Five Top Tips

GQ (Australia) - - NEWS -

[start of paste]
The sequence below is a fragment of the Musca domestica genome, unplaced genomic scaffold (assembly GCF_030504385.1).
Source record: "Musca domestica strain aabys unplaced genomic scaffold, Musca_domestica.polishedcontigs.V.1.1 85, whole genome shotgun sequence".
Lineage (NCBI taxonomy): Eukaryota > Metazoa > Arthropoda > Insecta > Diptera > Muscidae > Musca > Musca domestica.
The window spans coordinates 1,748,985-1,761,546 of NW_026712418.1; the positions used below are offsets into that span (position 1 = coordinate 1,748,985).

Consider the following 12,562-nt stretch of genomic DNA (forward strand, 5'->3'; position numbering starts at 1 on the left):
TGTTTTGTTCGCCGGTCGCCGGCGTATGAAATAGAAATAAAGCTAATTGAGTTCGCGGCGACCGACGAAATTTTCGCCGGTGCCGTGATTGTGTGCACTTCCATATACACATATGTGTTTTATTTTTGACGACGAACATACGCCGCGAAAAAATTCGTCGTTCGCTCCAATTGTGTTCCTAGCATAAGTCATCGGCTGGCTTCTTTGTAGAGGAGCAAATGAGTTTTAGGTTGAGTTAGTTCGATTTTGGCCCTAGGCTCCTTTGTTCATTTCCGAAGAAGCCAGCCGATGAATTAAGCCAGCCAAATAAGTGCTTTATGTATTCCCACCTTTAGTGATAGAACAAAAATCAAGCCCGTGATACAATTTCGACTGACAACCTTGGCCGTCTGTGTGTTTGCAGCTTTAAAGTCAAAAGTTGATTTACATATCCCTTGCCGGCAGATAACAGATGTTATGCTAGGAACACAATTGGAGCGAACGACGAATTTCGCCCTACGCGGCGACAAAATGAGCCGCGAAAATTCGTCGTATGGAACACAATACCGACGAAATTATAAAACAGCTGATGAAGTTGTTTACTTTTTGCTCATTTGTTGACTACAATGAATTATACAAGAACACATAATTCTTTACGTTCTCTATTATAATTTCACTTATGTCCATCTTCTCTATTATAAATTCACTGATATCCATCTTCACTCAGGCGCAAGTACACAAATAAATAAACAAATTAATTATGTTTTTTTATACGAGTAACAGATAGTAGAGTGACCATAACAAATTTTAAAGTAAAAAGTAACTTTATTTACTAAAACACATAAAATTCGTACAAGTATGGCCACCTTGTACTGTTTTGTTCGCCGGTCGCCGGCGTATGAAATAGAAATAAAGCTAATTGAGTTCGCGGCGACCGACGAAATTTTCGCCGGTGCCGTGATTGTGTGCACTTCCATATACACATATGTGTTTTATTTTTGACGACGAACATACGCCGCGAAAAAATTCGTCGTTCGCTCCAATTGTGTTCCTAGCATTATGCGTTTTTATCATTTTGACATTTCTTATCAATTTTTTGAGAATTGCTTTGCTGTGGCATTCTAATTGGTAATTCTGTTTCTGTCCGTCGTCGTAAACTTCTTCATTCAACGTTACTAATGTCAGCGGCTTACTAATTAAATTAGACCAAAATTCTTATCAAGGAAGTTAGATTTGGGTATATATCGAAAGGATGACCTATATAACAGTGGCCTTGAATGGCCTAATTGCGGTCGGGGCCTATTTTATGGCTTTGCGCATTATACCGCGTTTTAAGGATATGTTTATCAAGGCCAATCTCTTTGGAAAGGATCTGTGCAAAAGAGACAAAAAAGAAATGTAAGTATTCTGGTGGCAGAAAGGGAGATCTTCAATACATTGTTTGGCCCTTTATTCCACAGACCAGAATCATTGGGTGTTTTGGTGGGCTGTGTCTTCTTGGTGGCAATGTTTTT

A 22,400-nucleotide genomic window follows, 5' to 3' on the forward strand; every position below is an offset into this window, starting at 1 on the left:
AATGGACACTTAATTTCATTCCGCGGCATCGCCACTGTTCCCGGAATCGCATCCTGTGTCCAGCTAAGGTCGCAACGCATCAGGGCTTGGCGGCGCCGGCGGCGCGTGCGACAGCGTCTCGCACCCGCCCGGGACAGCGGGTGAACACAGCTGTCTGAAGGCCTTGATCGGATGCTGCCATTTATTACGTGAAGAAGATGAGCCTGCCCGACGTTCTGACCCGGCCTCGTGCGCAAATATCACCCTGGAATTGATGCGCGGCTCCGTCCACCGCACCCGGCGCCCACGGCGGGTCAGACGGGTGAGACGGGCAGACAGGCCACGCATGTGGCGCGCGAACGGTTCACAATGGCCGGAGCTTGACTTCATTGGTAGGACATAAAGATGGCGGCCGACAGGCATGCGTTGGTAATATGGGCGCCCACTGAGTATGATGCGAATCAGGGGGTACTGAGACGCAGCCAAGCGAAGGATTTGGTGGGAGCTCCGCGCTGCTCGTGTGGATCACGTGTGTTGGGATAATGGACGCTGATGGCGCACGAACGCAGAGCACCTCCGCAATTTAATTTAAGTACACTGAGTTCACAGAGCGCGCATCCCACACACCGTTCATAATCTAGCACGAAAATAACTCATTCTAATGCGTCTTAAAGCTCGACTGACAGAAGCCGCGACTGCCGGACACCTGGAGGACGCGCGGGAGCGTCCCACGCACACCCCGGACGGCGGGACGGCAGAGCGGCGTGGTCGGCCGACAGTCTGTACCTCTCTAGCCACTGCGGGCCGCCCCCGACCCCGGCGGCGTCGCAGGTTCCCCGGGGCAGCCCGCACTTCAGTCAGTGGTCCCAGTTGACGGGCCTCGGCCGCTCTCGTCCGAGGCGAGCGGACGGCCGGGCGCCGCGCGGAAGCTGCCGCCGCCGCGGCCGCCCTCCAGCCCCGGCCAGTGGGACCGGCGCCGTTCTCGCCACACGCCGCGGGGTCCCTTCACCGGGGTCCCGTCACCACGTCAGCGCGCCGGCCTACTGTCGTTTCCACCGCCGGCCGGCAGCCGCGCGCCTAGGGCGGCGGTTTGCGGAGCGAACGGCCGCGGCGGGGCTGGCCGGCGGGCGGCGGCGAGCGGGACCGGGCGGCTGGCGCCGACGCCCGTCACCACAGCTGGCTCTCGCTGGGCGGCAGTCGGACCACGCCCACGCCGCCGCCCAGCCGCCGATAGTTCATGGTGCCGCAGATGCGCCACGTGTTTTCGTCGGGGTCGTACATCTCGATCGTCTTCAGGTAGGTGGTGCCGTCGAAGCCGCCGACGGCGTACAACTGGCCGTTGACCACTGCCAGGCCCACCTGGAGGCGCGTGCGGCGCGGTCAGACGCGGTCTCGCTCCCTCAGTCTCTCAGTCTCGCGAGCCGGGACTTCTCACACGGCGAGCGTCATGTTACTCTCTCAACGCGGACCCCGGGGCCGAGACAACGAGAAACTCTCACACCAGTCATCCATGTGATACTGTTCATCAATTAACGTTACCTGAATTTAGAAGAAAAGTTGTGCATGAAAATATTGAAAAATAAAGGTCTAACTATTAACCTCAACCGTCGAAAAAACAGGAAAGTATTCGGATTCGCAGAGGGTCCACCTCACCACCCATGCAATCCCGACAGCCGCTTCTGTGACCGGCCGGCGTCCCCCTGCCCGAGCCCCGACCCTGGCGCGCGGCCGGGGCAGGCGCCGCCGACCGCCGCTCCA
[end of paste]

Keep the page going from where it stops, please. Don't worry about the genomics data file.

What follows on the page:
Make it per­sonal. “We have a sta­ble of beauty blog­gers who work hard at en­gag­ing closely with their fans, shar­ing per­sonal ex­pe­ri­ences with things such as mov­ing schools, bul­ly­ing and dat­ing, which res­onate and con­nect,” says Lynette Phillips. “The in­flu­encers are viewed as a friend – and the power of that con­nec­tion is demon­stra­ble in terms of their brand rec­om­men­da­tions.” But not too per­sonal. Ad­week re­ports that 52 per cent of re­cruiters ad­mit to ‘al­ways’ check­ing the so­cial me­dia pro­file of a po­ten­tial em­ployee. “A per­son’s Face­book pres­ence can be for per­sonal use, and that’s fine,” says Max Doyle. “But if so, when be­ing hired, set your Face­book pro­file to pri­vate and se­lect an in­of­fen­sive pro­file pic­ture.” Be se­lec­tive. “You are a busi­ness, and time is money, so only in­vest in plat­forms that can help,” says Max Doyle. “If you’re busi­ness-to­busi­ness then Linkedin is a safe bet, if you’re busi­ness-to-cus­tomer, Face­book should be your friend and if your prod­uct is vis­ually ap­peal­ing, give In­sta­gram a go. Twit­ter is ac­tu­ally over­rated.” Match your clients’ ex­pec­ta­tions. “If you’re renowned for be­ing slightly con­tro­ver­sial, then it’s im­por­tant to keep do­ing that,” says Garzberg. “But if a lot of the peo­ple who in­vest with you are quite con­ser­va­tive then it’s im­por­tant to match their ex­pec­ta­tions.” Use Linkedin ag­gres­sively. “Gone are the days of gate­keep­ers over the phone or hav­ing to at­tend awk­ward net­work­ing meet­ings at 7pm,” says Garzberg. “Net­work­ing is now more tar­geted and dig­i­tal. Linkedin is ex­tremely pow­er­ful and can cold con­nect you in­stantly.”

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